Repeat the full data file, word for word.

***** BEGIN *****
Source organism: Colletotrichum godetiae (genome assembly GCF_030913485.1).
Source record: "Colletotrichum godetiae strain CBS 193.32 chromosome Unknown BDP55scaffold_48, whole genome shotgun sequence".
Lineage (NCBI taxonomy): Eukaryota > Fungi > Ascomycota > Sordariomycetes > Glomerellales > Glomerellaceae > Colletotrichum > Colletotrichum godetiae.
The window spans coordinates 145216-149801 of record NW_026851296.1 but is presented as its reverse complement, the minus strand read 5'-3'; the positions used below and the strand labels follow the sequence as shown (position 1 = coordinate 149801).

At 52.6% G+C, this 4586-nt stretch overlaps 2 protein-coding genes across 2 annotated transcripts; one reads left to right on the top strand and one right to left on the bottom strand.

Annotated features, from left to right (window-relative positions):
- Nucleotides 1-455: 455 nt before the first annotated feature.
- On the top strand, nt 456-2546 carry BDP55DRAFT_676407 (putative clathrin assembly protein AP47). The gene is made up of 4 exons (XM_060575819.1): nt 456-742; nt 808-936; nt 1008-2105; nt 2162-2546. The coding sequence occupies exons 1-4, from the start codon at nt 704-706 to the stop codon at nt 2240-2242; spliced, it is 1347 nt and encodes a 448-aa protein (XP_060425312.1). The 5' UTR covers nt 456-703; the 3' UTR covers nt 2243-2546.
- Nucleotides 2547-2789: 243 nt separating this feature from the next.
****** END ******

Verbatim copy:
Source organism: Colletotrichum godetiae (genome assembly GCF_030913485.1).
Source record: "Colletotrichum godetiae strain CBS 193.32 chromosome Unknown BDP55scaffold_48, whole genome shotgun sequence".
Lineage (NCBI taxonomy): Eukaryota > Fungi > Ascomycota > Sordariomycetes > Glomerellales > Glomerellaceae > Colletotrichum > Colletotrichum godetiae.
The window spans coordinates 145216-149801 of record NW_026851296.1 but is presented as its reverse complement, the minus strand read 5'-3'; the positions used below and the strand labels follow the sequence as shown (position 1 = coordinate 149801).

At 52.6% G+C, this 4586-nt stretch overlaps 2 protein-coding genes across 2 annotated transcripts; one reads left to right on the top strand and one right to left on the bottom strand.

Annotated features, from left to right (window-relative positions):
- Nucleotides 1-455: 455 nt before the first annotated feature.
- On the top strand, nt 456-2546 carry BDP55DRAFT_676407 (putative clathrin assembly protein AP47). The gene is made up of 4 exons (XM_060575819.1): nt 456-742; nt 808-936; nt 1008-2105; nt 2162-2546. The coding sequence occupies exons 1-4, from the start codon at nt 704-706 to the stop codon at nt 2240-2242; spliced, it is 1347 nt and encodes a 448-aa protein (XP_060425312.1). The 5' UTR covers nt 456-703; the 3' UTR covers nt 2243-2546.
- Nucleotides 2547-2789: 243 nt separating this feature from the next.